Publication: Restoration of dimensional reduction in the random-field Ising model at five dimensions
Full text at PDC
Fytas, Nikolaos G.
Advisors (or tutors)
American Physical Society
The random-field Ising model is one of the few disordered systems where the perturbative renormalization group can be carried out to all orders of perturbation theory. This analysis predicts dimensional reduction, i.e., that the critical properties of the random-field Ising model in D dimensions are identical to those of the pure Ising ferromagnet in D − 2 dimensions. It is well known that dimensional reduction is not true in three dimensions, thus invalidating the perturbative renormalization group prediction. Here, we report high-precision numerical simulations of the 5D random-field Ising model at zero temperature. We illustrate universality by comparing different probability distributions for the random fields. We compute all the relevant critical exponents (including the critical slowing down exponent for the ground-state finding algorithm), as well as several other renormalization-group invariants. The estimated values of the critical exponents of the 5D random-field Ising model are statistically compatible to those of the pure 3D Ising ferromagnet. These results support the restoration of dimensional reduction at D = 5. We thus conclude that the failure of the perturbative renormalization group is a low-dimensional phenomenon. We close our contribution by comparing universal quantities for the random-field problem at dimensions 3 ≤ D < 6 to their values in the pure Ising model at D − 2 dimensions, and we provide a clear verification of the Rushbrooke equality at all studied dimensions.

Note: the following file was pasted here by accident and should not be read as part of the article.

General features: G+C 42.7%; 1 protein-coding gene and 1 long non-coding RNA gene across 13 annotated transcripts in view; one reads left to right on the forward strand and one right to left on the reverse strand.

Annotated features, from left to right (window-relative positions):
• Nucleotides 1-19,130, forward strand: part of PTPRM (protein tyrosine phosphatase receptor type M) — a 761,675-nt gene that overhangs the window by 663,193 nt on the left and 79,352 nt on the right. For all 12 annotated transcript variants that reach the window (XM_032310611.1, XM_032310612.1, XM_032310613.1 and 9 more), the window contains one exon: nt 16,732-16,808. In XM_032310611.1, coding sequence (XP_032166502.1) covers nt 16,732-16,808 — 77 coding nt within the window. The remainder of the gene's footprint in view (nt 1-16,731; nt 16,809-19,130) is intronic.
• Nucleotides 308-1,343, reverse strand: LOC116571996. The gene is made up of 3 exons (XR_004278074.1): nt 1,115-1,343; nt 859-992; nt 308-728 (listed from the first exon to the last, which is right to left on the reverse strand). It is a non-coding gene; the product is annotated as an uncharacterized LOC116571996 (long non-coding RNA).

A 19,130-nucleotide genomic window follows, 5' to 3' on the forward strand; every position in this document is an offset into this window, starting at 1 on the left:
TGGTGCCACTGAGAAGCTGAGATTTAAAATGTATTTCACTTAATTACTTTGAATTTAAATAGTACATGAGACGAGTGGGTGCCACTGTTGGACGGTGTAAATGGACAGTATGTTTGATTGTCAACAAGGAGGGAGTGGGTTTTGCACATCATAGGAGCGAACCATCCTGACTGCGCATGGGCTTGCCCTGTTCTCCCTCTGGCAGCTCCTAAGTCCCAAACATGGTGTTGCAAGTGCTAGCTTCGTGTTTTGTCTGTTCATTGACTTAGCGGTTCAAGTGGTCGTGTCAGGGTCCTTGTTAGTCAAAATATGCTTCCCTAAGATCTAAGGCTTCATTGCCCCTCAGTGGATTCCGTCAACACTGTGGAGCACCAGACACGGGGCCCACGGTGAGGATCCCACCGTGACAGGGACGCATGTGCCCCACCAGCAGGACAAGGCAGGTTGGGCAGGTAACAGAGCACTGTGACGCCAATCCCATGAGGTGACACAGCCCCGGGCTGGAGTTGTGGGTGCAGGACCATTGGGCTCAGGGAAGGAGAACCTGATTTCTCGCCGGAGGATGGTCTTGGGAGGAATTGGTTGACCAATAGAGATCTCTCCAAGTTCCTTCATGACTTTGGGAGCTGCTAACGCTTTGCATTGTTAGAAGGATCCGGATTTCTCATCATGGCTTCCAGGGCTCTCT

© 2017 American Physical Society. We thank the staff of the BIFI supercomputing center for their assistance and for computing time at the cluster Memento. This work was partially supported by MINECO (Spain) through Grant No. FIS2015-65078-C2-1-P. We thank the Royal Society International Exchanges Scheme 2016/R1 for supporting N.G.F. and M.P. N.G.F. is grateful to Coventry University for providing support through a Research Sabbatical Fellowship during which part of this work has been completed.